Bret McKenzie's first Muppets gig got him an Oscar. No pressure then on writing songs for the sequel. Leena Tailor reports.

On a Sunday morning in Beverly Hills, Bret McKenzie is the life of the Muppets Most Wanted press conference. As journalists await a highly-anticipated Q&A session with Kermit the Frog and Miss Piggy, the Kiwi comedian keeps them in hysterics, piping in with jokes about daylight saving, Lady Gaga and the royal baby before pulling out his Kermit telephone - much to the delight of hard-to-crack reporters.

"I was a little nervous before I went out there," he confesses to TimeOut afterwards.

Such nerves are somewhat surprising given the huge Hollywood moments the Kiwi comedian has faced in recent years - from debuting his first leading rom-com role in Austenland to signing a deal with American network Fox to develop his own animated series.

The most memorable though, was that night two years ago when he accepted the Academy Award for Best Original Song for Man or Muppet, which he penned for the 2011 film.


Such an accolade naturally amplified pressure to deliver incredible music for the sequel - right?

"Um, yes," he laughs, adding that the Oscar sits on his piano at home in Wellington and recalling nervous glances at the gold statue, wondering if his work was good enough.

"But then I moved to LA, hired a space on Hollywood Boulevard and put a piano in there. It was this dusty old shop to hide away and work on the songs, but people would be walking by hearing me hitting the piano and come in asking if there were music lessons or if I was part of some art installation."

Once settled in LA, McKenzie, 37, stopped thinking about the award and got stuck into writing tracks for the film, which follows the Muppets as they head out on tour, playing sell-out shows in Berlin, Madrid and London.

Mayhem ensues when the "World's Number One Criminal" Constantine - who happens to be Kermit's doppelganger - and his sidekick Dominic (Ricky Gervais) entangle the clan in their global crime caper.

The filmmakers were flooded with celebrities wanting to join the sequel and everyone from Usher and Lady Gaga to Celine Dion and Christoph Waltz make appearances.

While penning the ballad Something So Right for Miss Piggy and Dion - whose vocals were recorded in Las Vegas then emailed to McKenzie - was "a dream come true", working with the film's leading stars was also a highlight.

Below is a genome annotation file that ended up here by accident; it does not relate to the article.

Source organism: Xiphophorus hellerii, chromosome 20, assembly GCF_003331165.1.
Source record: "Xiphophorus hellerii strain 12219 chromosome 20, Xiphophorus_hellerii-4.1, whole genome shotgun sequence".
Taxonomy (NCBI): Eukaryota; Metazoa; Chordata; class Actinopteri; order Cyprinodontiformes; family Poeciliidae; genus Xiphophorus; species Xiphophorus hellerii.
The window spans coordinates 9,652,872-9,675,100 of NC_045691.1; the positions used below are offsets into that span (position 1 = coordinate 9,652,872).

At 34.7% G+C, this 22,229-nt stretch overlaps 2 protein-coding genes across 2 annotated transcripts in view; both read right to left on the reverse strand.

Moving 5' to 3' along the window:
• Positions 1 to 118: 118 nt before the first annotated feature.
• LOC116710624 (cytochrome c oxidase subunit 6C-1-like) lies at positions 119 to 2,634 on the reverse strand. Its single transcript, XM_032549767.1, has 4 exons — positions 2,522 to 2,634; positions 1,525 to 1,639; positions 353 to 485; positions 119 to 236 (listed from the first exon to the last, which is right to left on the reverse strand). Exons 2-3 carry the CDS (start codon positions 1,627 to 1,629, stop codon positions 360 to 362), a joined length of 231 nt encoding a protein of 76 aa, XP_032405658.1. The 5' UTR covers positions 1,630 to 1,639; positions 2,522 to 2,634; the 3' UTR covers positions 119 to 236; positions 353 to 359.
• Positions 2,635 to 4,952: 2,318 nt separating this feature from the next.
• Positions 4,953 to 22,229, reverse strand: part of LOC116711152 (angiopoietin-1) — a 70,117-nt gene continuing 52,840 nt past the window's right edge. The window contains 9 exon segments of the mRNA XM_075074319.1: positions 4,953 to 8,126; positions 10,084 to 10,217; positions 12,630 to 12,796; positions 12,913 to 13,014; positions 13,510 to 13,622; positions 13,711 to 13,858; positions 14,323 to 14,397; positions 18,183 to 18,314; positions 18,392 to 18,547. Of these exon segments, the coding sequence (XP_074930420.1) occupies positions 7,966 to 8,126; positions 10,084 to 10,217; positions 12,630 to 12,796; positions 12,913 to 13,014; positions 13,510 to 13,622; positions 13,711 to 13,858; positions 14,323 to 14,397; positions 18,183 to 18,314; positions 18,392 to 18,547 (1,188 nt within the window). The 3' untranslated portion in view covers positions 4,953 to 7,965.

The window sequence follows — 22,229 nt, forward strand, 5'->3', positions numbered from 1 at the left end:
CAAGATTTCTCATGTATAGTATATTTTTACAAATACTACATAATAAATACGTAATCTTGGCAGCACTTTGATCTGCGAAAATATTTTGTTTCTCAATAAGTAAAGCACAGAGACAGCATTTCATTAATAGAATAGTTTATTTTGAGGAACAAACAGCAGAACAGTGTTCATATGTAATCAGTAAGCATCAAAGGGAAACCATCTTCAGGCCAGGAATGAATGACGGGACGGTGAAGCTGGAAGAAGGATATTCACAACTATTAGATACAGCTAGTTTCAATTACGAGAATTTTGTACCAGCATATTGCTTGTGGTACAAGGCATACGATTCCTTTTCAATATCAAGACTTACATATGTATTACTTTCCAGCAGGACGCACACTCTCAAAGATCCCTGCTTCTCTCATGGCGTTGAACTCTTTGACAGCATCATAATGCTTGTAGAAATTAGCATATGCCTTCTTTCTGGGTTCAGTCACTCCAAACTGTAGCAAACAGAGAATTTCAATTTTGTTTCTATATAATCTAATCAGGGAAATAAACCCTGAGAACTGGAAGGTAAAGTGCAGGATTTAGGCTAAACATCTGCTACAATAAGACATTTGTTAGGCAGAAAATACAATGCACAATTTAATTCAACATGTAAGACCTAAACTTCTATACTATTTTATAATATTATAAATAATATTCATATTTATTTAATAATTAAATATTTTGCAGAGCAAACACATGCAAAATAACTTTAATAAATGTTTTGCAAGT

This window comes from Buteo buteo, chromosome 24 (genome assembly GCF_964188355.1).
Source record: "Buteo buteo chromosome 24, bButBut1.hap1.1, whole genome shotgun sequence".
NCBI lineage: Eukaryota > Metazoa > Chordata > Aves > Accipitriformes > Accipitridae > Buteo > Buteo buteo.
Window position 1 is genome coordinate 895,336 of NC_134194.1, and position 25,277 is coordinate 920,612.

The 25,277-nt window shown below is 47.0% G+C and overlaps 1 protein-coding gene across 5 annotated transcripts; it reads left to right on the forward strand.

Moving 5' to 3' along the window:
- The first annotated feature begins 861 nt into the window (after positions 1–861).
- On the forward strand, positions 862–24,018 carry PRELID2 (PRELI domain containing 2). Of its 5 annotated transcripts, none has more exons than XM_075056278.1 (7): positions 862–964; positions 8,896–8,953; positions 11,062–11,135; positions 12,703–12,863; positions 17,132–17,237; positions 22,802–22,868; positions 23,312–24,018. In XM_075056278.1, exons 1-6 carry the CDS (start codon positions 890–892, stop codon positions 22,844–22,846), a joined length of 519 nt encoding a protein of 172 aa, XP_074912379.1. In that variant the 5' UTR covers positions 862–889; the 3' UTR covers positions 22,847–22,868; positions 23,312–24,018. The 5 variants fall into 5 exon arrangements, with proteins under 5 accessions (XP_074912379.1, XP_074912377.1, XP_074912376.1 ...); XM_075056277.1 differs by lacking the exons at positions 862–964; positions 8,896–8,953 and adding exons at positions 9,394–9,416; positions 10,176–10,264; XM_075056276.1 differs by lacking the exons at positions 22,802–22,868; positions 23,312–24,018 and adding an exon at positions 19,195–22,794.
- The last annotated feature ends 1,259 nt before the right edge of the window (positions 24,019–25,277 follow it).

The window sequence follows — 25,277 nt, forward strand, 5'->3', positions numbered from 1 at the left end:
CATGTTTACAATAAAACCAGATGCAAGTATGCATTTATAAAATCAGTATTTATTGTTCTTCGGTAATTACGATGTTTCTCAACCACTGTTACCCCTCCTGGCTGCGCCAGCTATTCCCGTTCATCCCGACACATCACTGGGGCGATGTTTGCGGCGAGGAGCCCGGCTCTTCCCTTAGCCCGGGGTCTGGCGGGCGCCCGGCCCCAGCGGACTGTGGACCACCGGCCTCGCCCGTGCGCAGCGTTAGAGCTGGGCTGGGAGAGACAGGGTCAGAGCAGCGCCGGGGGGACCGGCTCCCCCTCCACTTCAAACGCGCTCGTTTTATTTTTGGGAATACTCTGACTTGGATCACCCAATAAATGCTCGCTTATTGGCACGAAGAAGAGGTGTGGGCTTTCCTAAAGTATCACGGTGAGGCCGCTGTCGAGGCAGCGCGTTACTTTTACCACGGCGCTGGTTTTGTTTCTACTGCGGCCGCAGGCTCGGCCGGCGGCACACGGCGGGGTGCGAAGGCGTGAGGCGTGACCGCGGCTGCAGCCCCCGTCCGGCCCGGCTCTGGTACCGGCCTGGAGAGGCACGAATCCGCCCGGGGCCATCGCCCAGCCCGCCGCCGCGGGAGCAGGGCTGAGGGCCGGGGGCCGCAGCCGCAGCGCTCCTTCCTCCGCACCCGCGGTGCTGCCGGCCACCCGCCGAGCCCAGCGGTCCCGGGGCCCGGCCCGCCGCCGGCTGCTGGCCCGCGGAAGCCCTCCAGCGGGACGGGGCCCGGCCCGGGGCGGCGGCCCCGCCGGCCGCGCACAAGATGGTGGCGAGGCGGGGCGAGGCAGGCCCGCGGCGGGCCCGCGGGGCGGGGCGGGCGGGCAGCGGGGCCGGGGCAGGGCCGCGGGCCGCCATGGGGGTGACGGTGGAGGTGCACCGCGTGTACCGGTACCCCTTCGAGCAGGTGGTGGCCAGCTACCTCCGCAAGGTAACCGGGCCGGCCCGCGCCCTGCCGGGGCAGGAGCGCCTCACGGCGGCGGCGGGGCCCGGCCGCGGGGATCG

"Ricky's one of my heroes. A lot of people don't know this, but he was a in a band in the 80s so he's an actual singer and he was great in the studio because he's got a John Farnham sound. A big, rock voice.

"Ty [Burrell] I'm a big fan of and Tina Fey was another hero of mine. She's not much of a singer, but she got really into it and did a great job.

"It's a pretty awesome job getting to work with people who I really like."

It wasn't just Hollywood stars getting in on the Muppet action. McKenzie's Flight of the Concords partner Jemaine Clement (who turned down working on the music with McKenzie for the first film) nabbed a role as a prisoner, working closely with Fey's feisty prison guard alter-ego Nadya and taking the lead in the jailbirds' musical number Working in the Coal Mine.

"That was [director] James Bobin's idea," says McKenzie. "They needed another prisoner so they got Jemaine to be a Russian con!"

"We didn't work together much - just a little on the finale."

Though the Grammy-winning FOTC pair have long been popular in the States, McKenzie says having "Oscar-winner" on his resume has helped open more doors.

McKenzie is also working on a "Labyrinth-style fairytale musical comedy," which he envisions filming in NZ, but for now half of his time is spent in the US.

Wife Hannah Clarke visits frequently with their children, Vita, four and Leo, three, who "literally think I work with Kermit the Frog".

He smiles recalling the duo singing along to songs he wrote for the film, but says he doesn't see the movies as children's films.

"I don't feel like I'm making kids' films. I know that it's family-friendly, but I just do what I find funny and I honestly believe it translates to children.

"There's no need to patronise them by thinking, 'Ok, the kids will like this joke', because kids find things funny that they might not understand. They find the same things funny that adults do by the way people deliver and by people's expressions.

"That's the great thing about Henson's work. He didn't ever play down to children. They just did what they found funny, so the Muppets play amazingly to both adults and kids."

Who: Bret McKenzie, returning to his Muppets composer role
What: Muppets Most Wanted
When: Opens April 10

- TimeOut